In order to address the causes of the Covid crisis we will need to learn to live in harmony with nature and within the laws of nature. Humans are as much a part of nature as any other form of life. Therefore, living in harmony with nature is the urgent imperative of our time and the very first lesson we, humans, collectively, need to learn from the crisis of Coronavirus.
The second lesson to learn is that all human actions have consequences. In the past hundred years human activities have been the cause of diminishing biodiversity, increasing carbon emissions and producing greenhouse gases which is causing climate change. Due to human activities the oceans are polluted by plastic, the soil is poisoned with artificial chemicals and the rainforest are disappearing at an unprecedented speed. All these negative human activities are bound to result in some disastrous consequences, such as Coronavirus in the short term and global warming and climate change in the long term.
Through the Coronavirus crisis nature is trying to send a strong message. It is a wake-up call, a call to remind us that we cannot go on producing pollution and waste for ever thinking that there are no consequences of our activities.
The modern human civilisation has inflicted untold suffering and damage on nature. Now we are harvesting the consequences. We must accept the consequences of our actions and change. We must move on to build a new paradigm. If we wish to restore health to people then we have to restore health to our precious planet Earth. Healing people and healing nature is one and the same thing. So, we need to do everything for healing the Earth. only the positive actions will bring positive outcomes. This is the law of ‘Karma’.
The trinity of Market, Money and Materialism has ruled the modern mind for far too long. Now is the time when we need to slow down and with humility listen to the voice of nature, the voice of the Earth. We need to replace this old trinity with a new trinity; the trinity of Soil, Soul and Society.
Nature is kind and generous, benign and caring. In nature everything passes. So in the long term humanity need to respond to this crisis positively and use it as an opportunity to redesign our agriculture, our economy, our political systems and our way of life. We need to learn to respect the place of wilderness. We need to learn to celebrate the abundant beauty and diversity of life. We need to realise that humans are an integral part of nature. So, what we do to nature we do to ourselves. We are all totally interconnected and interrelated. We depend on each other. We are members of one Earth community and one Earth family.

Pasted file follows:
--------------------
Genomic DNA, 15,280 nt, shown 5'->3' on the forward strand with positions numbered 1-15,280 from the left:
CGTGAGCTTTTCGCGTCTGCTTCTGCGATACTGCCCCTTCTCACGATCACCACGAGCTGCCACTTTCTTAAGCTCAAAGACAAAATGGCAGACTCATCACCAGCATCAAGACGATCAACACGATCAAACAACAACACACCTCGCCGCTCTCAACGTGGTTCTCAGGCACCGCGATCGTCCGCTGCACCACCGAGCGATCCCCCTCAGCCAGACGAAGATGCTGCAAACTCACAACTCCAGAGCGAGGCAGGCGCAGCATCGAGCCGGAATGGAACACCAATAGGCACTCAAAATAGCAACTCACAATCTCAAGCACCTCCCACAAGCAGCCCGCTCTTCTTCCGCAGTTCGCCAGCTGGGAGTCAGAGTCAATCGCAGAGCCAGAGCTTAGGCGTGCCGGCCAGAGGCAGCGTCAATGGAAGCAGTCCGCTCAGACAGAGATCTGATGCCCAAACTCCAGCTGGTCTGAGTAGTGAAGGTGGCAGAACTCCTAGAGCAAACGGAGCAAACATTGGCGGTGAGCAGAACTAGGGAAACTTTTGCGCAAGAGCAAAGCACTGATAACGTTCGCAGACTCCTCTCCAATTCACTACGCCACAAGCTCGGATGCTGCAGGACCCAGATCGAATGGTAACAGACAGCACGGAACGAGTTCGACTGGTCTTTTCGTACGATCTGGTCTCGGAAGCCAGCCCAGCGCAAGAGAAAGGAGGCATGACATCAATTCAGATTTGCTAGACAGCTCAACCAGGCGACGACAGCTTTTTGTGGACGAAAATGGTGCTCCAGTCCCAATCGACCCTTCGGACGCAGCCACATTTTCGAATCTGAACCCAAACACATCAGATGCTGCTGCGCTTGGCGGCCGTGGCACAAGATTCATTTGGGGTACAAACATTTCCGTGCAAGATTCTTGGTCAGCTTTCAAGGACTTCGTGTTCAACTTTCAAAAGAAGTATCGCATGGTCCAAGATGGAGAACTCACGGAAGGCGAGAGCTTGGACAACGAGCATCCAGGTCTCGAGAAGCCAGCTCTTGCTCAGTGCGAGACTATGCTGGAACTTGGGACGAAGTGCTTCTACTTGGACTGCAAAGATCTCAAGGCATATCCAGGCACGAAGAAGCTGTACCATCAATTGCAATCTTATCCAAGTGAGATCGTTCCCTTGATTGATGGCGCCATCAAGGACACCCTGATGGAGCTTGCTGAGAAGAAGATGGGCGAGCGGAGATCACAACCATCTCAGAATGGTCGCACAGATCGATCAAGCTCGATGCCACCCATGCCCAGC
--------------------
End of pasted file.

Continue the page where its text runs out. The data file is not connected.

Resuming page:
If this kind of understanding, this world view, was to become an integral part of our consciousness and an organising principle of the mainstream society then we will have different priorities and different set of values. In place of economic growth at all costs we will pursue the growth in wellbeing of people and the planet earth.
Going back to business as usual, after Covid-19, should not be an option. Before the pandemic of Coronavirus society has been gripped by the pandemic of greed-virus. And due to greed-virus forests have been dying from clear cutting to make way for industrial farming, lakes and rivers have been dying from pollution, spices have been dying due to loss of natural habitat, children have been dying due to malnutrition, the poor have been dying in slums due to hunger, war victims have been dying in refugee camps. All these deaths and destruction have been the consequence of the greed-virus.
In The Guardian of 27th of March poet and novelist Ben Okri wrote, “the real tragedy would be if we came through this pandemic without changing for the better. It would be as if all those deaths, all that suffering would mean nothing.”
A crisis is also an opportunity. In the evolutionary process of nature there have been many Crises. Life has evolved through struggles over a long period of geological time. Who knows, maybe this painful pandemic of Coronavirus came to give birth to a new consciousness, a consciousness of unity of life, a consciousness of caring and sharing, a consciousness of love.
We have already seen some wonderful signs of this new consciousness. The way doctors and nurses have put themselves in harms-way to serve the victims of virus is a shining example of selfless service. Hundreds of thousands of ordinary people have volunteered to help the National Health Service. And countless number of helpers in local communities have been caring for the old and sick. Even the British Government suspended all fiscal rules to help individuals, communities, charities and businesses. There has been an outpouring of solidarity, generosity, mutuality and reciprocity. We have experienced a sense of deep belonging, profound gratitude and unconditional love from all sides.
Russians were sending plane loads of medical equipment to Italy. Chinese were doing the same for Serbia. Many animosities have been forgotten. Nations are cooperating, helping and supporting each other, rather than competing and fighting each other.
If these spiritual qualities can be practiced in abnormal times then why not in normal times? If we cooperate and collaborate, love and respect in normal times the abnormal conditions are less likely to occur.
In addition to this outpouring of human spirit we have also seen the reduction of pollution and the recovery of the natural environment. Dolphins have been spotted in the canals of Venice and clear blue sky has been experienced over the cities of Bombay and Beijing. The carbon emissions have gone down and people are able to breathe pure air again. If we can have good environment in abnormal times why not in normal times?
Can we dare to hope that individuals, communities and countries will learn to love each other, look after their environment and create a new world order after this dreadful Covid Crisis has passed?
As the Indian novelist Arundhati Roy says: “Historically pandemics have forced humans to break with the past and imagine their world anew. Covid-19 is no different. It is a portal, a gateway between one world and the next.”
Satish Kumar is the author of Elegant Simplicity, which is available from www.resurgence.org/shop